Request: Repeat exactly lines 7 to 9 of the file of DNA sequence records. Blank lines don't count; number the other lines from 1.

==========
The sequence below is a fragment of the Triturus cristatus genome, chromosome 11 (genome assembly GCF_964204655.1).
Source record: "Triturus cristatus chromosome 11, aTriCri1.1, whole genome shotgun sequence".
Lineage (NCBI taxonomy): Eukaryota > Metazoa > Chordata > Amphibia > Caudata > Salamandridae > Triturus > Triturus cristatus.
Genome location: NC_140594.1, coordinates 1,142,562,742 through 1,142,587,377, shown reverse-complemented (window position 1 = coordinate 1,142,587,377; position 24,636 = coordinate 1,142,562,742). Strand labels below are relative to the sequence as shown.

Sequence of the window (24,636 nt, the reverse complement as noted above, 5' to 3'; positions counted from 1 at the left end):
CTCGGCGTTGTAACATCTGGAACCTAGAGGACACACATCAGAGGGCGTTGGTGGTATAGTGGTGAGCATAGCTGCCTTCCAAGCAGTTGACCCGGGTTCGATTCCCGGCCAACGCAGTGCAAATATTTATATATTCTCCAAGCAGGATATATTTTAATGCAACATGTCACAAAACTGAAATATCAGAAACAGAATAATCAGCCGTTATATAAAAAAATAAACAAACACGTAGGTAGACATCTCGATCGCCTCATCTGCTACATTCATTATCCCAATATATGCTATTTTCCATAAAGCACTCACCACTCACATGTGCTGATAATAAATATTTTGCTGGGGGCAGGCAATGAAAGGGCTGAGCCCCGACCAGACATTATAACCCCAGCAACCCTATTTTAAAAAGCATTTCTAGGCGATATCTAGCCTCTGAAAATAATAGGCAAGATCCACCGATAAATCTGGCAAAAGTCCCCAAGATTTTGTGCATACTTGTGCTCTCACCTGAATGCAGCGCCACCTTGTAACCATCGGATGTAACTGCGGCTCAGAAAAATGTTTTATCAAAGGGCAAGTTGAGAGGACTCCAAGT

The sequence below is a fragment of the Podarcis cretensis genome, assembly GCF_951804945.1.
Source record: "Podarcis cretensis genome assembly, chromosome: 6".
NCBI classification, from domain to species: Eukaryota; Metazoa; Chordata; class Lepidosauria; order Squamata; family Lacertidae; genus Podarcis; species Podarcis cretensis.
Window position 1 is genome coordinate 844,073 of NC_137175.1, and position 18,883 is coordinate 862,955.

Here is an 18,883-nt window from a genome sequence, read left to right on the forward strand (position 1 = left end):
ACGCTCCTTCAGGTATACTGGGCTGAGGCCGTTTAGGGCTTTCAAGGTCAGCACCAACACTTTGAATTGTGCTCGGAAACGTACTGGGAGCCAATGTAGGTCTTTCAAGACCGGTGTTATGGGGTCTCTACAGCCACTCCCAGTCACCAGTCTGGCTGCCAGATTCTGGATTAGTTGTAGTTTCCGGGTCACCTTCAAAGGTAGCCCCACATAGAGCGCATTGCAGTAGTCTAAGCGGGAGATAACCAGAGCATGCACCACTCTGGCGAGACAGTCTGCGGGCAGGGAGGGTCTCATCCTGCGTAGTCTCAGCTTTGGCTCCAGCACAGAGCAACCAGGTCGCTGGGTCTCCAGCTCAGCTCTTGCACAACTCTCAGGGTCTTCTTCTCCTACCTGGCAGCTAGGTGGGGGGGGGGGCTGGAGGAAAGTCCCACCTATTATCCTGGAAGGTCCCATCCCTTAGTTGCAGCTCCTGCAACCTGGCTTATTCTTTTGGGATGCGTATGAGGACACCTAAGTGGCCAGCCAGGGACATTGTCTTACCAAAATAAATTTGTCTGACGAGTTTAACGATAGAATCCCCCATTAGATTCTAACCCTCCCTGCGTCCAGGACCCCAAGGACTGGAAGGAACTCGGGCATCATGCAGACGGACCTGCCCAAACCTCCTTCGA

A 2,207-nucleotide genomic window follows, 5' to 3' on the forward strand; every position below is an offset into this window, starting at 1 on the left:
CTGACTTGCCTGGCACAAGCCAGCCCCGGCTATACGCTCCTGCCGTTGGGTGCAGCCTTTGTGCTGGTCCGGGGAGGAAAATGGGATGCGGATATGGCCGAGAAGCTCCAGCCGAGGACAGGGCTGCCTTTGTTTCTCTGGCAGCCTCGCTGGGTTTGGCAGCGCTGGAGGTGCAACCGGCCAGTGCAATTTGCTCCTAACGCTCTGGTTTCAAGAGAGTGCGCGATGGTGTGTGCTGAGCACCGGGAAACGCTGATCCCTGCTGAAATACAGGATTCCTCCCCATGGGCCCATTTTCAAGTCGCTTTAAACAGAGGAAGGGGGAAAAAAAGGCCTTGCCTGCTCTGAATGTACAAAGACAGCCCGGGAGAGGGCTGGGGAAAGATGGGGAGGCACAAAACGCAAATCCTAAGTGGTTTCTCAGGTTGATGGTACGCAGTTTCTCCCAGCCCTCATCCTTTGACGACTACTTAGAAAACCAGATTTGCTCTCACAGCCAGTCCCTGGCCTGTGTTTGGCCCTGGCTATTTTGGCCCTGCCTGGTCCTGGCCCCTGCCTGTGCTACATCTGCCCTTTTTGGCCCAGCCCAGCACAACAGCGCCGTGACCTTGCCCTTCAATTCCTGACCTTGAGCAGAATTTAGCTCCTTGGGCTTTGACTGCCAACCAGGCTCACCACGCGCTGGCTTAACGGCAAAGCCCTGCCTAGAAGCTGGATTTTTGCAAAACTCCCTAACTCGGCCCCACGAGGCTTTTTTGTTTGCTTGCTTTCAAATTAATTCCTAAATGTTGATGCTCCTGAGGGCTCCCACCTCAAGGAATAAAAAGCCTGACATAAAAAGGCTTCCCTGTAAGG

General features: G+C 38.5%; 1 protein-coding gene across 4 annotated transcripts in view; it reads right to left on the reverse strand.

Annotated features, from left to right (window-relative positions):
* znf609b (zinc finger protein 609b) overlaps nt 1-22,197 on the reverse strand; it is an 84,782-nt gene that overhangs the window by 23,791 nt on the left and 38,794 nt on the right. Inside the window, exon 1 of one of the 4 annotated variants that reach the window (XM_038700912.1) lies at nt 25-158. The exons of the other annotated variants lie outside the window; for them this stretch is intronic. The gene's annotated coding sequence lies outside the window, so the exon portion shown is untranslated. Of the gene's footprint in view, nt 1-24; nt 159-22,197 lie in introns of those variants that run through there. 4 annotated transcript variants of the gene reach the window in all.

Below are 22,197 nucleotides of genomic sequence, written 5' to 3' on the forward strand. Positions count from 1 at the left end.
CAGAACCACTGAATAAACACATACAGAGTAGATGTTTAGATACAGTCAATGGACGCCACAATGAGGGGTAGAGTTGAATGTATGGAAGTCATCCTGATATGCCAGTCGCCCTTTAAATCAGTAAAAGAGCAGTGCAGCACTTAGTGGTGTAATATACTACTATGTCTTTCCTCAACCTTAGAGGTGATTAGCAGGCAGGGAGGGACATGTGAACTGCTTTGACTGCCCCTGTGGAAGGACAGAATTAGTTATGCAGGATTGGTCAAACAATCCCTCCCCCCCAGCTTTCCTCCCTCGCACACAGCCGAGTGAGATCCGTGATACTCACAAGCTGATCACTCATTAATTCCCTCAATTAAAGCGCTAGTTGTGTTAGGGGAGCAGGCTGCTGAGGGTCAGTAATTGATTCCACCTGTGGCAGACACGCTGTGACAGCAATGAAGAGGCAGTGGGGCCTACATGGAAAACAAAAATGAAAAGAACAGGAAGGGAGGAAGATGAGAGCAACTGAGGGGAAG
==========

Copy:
The sequence below is a fragment of the Podarcis cretensis genome, assembly GCF_951804945.1.
Source record: "Podarcis cretensis genome assembly, chromosome: 6".
NCBI classification, from domain to species: Eukaryota; Metazoa; Chordata; class Lepidosauria; order Squamata; family Lacertidae; genus Podarcis; species Podarcis cretensis.